This is not acceptable.

Recovering A Future have teamed up with GIRES to research the experiences of non-binary people who have tried to access transition related healthcare. This research will be used to develop a non-binary protocol that will be used by gender identity clinics to enable them to provide life saving treatment to non-binary trans people. The more responses we get, the more we can improve transitioning for non-binary people, and the closer we get to putting trans healthcare back where it belongs: in the hands of trans people.

So please, help us share this survey far and wide, because medical care is our right and non-binary people need you to fight alongside us right now.

National Action: Recovering A Future supports health sector strikes

An overworked, underpaid, and demoralised health sector cannot work best for all patients, including trans patients. The Coalition Government’s attacks on NHS workers are just one part of a wider plan to weaken and sell off parts of this service which, although not perfect, is an essential service. And as the recent film Pride has shown, it is through common struggle that the bonds of solidarity are forged; when doctors, nurses and other NHS workers see trans and queer people supporting their cause, they are going to be more amenable to supporting ours. For those reasons, Recovering A Future are calling on trans and queer activists to support the public health sector strikes that are happening week commencing 13th October.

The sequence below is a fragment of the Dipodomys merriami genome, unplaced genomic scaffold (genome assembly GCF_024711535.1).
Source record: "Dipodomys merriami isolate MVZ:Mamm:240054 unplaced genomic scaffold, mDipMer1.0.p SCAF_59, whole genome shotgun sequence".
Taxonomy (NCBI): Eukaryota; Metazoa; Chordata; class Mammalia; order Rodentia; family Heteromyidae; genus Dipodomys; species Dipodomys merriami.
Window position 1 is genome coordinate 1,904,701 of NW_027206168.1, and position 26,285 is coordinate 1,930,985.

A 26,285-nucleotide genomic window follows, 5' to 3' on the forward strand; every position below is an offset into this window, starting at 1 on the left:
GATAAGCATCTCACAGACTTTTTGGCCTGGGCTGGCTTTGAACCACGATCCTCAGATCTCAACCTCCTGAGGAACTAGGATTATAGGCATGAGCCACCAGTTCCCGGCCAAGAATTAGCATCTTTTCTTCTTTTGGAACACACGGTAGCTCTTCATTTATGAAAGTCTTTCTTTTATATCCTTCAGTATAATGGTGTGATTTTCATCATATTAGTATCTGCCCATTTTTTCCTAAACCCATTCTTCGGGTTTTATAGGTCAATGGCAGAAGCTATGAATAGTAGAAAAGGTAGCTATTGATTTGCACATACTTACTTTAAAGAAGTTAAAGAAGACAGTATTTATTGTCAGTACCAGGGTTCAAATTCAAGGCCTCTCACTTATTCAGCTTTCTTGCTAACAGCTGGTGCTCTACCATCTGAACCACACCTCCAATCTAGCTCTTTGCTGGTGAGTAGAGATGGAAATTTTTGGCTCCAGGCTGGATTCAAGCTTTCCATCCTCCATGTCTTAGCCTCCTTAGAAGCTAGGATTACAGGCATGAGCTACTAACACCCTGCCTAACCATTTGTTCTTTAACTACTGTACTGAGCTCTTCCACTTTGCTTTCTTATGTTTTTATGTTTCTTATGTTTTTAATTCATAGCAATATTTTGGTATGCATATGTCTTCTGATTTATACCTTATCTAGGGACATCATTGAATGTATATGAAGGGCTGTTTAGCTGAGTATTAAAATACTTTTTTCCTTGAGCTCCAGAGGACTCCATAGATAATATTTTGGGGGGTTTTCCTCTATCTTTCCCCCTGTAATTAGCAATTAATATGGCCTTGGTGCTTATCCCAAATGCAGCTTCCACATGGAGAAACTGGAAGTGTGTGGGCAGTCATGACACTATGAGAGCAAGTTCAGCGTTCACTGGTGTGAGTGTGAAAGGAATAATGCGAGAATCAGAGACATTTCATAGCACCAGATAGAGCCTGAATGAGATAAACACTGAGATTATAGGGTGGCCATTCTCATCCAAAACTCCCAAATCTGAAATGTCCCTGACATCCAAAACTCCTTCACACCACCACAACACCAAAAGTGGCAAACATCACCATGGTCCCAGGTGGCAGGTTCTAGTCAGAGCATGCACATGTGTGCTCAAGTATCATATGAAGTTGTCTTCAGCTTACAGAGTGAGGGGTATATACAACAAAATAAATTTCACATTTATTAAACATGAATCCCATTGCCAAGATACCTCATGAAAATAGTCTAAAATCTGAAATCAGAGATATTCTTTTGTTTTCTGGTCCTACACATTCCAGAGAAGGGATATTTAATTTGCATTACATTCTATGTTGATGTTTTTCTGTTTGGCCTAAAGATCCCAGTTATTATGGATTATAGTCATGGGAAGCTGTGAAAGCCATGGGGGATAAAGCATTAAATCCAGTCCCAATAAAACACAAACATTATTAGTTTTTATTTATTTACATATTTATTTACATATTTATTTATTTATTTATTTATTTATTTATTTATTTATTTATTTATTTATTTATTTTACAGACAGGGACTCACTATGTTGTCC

The strike:

Nine unions representing NHS workers are out on strike for the first time in 32 years in protest over pay and conditions. For some unions, like the Royal College of Midwives, it will be their first strike in their 132 year history. There will be a 4 hour strike from 7am - 11am on Monday 13th October, followed by 4 days of action where NHS workers actually take the breaks that are legally entitled to them. The week of action will be rounded off with a TUC organised rally in Brighton on the 18th October.

What you can do:

Pop down to your local picket on Monday 13th 7am - 11am to join striking workers in solidarity. Bring baked goods and hot coffee, maybe signs saying something like “Trans people support the strike” or similar. Chat to striking workers and use this opportunity to talk about health sector pay and conditions, and to talk to them about Recovering A Future or other trans healthcare activism. More information about where local pickets will be will be posted as that information becomes available.

Join the TUC rally in Brighton on the 18th October. The TUC are arranging travel from all areas of the country, see their website tuc.org.uk and search for your local area for more details.

Change your profile pictures, avatars, etc. to a selfie of yourself with a sign saying “trans people support the strike” / or similar. Tweet, tumblr, and use facebook to raise awareness of the strike.

If you do show your support for striking NHS workers, please let us know how. Send us your photos of you on pickets, with signs, or at the rally to info@actionfortranshealth.org.uk